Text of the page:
Georgetown submits a formal comment to the U.S. Department of Education regarding Title IX regulations and encourages student participation in upcoming climate survey on sexual misconduct.
Georgetown submitted a formal comment to the U.S. Department of Education this week, regarding the Department’s proposed regulations under Title IX of the Education Amendments of 1972.
Last fall, the Department of Education issued proposed regulations regarding the duties of colleges and universities to address sexual misconduct under the federal nondiscrimination law known as “Title IX.”
The university’s comment urges the department to adopt regulations that will encourage reporting and accountability, promote safety and access to resources and ensure equitable and fair grievance procedures in cases involving sexual misconduct.
Engaging in Dialogue
The Department of Education issued the regulations through notice-and-comment rulemaking, allowing institutions and individuals to respond to the proposal during a 60-day comment period.
Upon release of the proposed regulations, Georgetown conducted 12listening sessions with students, faculty, and staff across our undergraduate and graduate campusesand heard from more than 370 members of our community.
Senior members of the administration also took questions and heard from undergraduate students in a town hall focused on the university’s next steps regarding the proposed regulations.
Guided by Core Values
Guided by the university’s core Jesuit values and informed by the input received at the listening sessions, Georgetown’s comment emphasizes the importance of regulations that promote accountability, encourage reporting and allow institutions to address the broad range of sexual misconduct that impacts their communities. The comment also voices the university’s strong support for fair, just and supportive grievance processes for all parties involved in sexual misconduct cases.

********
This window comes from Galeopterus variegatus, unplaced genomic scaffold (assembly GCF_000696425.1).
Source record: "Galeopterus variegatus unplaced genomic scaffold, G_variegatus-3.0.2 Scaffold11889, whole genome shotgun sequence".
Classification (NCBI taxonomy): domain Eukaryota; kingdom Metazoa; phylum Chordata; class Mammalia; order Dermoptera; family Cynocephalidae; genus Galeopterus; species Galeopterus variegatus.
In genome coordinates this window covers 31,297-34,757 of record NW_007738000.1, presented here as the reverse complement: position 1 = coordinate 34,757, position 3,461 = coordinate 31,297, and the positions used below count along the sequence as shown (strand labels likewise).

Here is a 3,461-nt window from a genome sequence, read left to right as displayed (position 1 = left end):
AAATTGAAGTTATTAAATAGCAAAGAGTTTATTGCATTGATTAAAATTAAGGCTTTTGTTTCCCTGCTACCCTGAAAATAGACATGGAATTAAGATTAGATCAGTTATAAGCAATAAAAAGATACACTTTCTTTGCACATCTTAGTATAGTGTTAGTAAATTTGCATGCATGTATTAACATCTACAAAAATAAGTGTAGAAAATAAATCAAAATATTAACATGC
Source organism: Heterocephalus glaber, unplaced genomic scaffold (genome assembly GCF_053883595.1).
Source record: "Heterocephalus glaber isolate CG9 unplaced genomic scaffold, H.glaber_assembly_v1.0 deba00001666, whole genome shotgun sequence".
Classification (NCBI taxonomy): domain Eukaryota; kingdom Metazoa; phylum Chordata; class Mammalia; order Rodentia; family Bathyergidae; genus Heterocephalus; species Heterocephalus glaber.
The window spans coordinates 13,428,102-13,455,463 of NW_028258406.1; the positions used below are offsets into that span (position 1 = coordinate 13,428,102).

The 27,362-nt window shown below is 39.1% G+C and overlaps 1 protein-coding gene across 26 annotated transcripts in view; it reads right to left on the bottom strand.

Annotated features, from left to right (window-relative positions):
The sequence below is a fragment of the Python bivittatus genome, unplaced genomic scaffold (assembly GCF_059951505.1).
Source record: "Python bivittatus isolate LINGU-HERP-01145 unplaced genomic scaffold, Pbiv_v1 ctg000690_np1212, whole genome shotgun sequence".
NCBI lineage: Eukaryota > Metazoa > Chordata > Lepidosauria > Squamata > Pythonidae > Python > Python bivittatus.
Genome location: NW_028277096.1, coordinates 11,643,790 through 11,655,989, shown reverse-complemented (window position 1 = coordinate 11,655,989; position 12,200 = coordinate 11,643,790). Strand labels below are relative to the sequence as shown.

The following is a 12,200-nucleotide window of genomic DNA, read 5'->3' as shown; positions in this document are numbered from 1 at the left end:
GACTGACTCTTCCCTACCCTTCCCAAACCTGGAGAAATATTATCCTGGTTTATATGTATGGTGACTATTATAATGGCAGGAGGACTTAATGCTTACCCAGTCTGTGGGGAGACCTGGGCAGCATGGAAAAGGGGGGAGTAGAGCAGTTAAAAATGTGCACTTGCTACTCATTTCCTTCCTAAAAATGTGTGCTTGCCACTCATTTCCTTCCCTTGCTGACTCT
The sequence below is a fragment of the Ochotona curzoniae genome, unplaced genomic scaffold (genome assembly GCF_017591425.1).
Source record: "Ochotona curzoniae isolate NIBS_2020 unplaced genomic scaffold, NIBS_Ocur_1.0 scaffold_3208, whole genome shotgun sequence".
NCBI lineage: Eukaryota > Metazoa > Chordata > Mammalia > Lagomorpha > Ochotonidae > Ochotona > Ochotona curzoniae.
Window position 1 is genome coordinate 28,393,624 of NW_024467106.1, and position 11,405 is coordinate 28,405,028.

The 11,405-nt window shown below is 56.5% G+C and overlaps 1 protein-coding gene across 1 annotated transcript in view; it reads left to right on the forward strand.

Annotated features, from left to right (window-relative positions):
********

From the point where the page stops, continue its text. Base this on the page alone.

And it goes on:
Against that backdrop, the comment notes the university’s concern that, in many respects, the proposed regulations do not succeed in promoting these goals and create an overly legalistic process that will unnecessarily deter reporting, lead to less accountabilityand result in grievance processes and outcomes that are less fair and equitable for the students involved.
In a message to the community, Rosemary Kilkenny, vice president for institutional diversity and equity, and Todd Olson, vice president for student affairs, said community feedback and the university’s Jesuit values shaped and informed “a comment that we believe best represents and advances Georgetown’s commitment to eradicating all forms of sexual misconduct and creating a campus community that is safe and respectful for everyone.”
As the department determines final guidance, Georgetown will continue to review and consider the implications of the regulations for the university’s policies and procedures.
Beginning this Friday, Georgetown students have another opportunity to provide insight on the nature, prevalence and prevention of campus sexual assault and misconduct.
From Feb. 1 through March 1, Georgetown will conduct its second Sexual Assault and Misconduct Climate Survey, allowing the university to examine the prevalence and incidence of sexual assault, attitudes among students about the campus climate regarding sexual assault and knowledge of university resources.